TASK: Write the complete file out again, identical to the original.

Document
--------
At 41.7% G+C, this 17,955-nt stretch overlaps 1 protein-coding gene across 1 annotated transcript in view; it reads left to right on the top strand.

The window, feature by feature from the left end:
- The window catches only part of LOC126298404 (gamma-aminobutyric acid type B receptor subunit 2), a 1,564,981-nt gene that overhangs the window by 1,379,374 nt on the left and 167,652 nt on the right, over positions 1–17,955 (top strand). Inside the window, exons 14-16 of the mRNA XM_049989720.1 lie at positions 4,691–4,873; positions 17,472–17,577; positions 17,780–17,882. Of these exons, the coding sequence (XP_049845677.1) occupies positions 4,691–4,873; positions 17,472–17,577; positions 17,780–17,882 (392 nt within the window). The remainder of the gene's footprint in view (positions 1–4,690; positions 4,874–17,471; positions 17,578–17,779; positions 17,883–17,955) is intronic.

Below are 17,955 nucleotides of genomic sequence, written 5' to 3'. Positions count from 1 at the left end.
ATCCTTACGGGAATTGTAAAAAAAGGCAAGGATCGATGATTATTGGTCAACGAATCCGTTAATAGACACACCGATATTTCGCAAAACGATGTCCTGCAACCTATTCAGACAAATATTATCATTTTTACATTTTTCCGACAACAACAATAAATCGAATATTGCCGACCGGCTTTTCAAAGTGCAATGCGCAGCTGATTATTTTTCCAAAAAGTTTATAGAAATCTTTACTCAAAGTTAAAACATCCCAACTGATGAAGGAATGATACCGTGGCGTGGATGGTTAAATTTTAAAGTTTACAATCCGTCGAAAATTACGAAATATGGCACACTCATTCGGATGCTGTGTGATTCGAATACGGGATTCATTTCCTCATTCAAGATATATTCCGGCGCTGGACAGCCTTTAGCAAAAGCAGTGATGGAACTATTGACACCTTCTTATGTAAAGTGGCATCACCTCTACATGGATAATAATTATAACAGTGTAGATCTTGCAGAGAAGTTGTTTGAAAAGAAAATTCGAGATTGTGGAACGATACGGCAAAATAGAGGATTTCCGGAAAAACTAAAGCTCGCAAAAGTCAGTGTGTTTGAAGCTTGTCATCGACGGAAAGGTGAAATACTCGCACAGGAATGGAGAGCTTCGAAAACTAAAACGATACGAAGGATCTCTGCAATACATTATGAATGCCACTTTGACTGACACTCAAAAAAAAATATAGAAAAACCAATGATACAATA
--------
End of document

At 41.7% G+C, this 17,955-nt stretch overlaps 1 protein-coding gene across 1 annotated transcript in view; it reads left to right on the top strand.

The window, feature by feature from the left end:
- The window catches only part of LOC126298404 (gamma-aminobutyric acid type B receptor subunit 2), a 1,564,981-nt gene that overhangs the window by 1,379,374 nt on the left and 167,652 nt on the right, over positions 1–17,955 (top strand). Inside the window, exons 14-16 of the mRNA XM_049989720.1 lie at positions 4,691–4,873; positions 17,472–17,577; positions 17,780–17,882. Of these exons, the coding sequence (XP_049845677.1) occupies positions 4,691–4,873; positions 17,472–17,577; positions 17,780–17,882 (392 nt within the window). The remainder of the gene's footprint in view (positions 1–4,690; positions 4,874–17,471; positions 17,578–17,779; positions 17,883–17,955) is intronic.

Below are 17,955 nucleotides of genomic sequence, written 5' to 3'. Positions count from 1 at the left end.
ATCCTTACGGGAATTGTAAAAAAAGGCAAGGATCGATGATTATTGGTCAACGAATCCGTTAATAGACACACCGATATTTCGCAAAACGATGTCCTGCAACCTATTCAGACAAATATTATCATTTTTACATTTTTCCGACAACAACAATAAATCGAATATTGCCGACCGGCTTTTCAAAGTGCAATGCGCAGCTGATTATTTTTCCAAAAAGTTTATAGAAATCTTTACTCAAAGTTAAAACATCCCAACTGATGAAGGAATGATACCGTGGCGTGGATGGTTAAATTTTAAAGTTTACAATCCGTCGAAAATTACGAAATATGGCACACTCATTCGGATGCTGTGTGATTCGAATACGGGATTCATTTCCTCATTCAAGATATATTCCGGCGCTGGACAGCCTTTAGCAAAAGCAGTGATGGAACTATTGACACCTTCTTATGTAAAGTGGCATCACCTCTACATGGATAATAATTATAACAGTGTAGATCTTGCAGAGAAGTTGTTTGAAAAGAAAATTCGAGATTGTGGAACGATACGGCAAAATAGAGGATTTCCGGAAAAACTAAAGCTCGCAAAAGTCAGTGTGTTTGAAGCTTGTCATCGACGGAAAGGTGAAATACTCGCACAGGAATGGAGAGCTTCGAAAACTAAAACGATACGAAGGATCTCTGCAATACATTATGAATGCCACTTTGACTGACACTCAAAAAAAAATATAGAAAAACCAATGATACAATA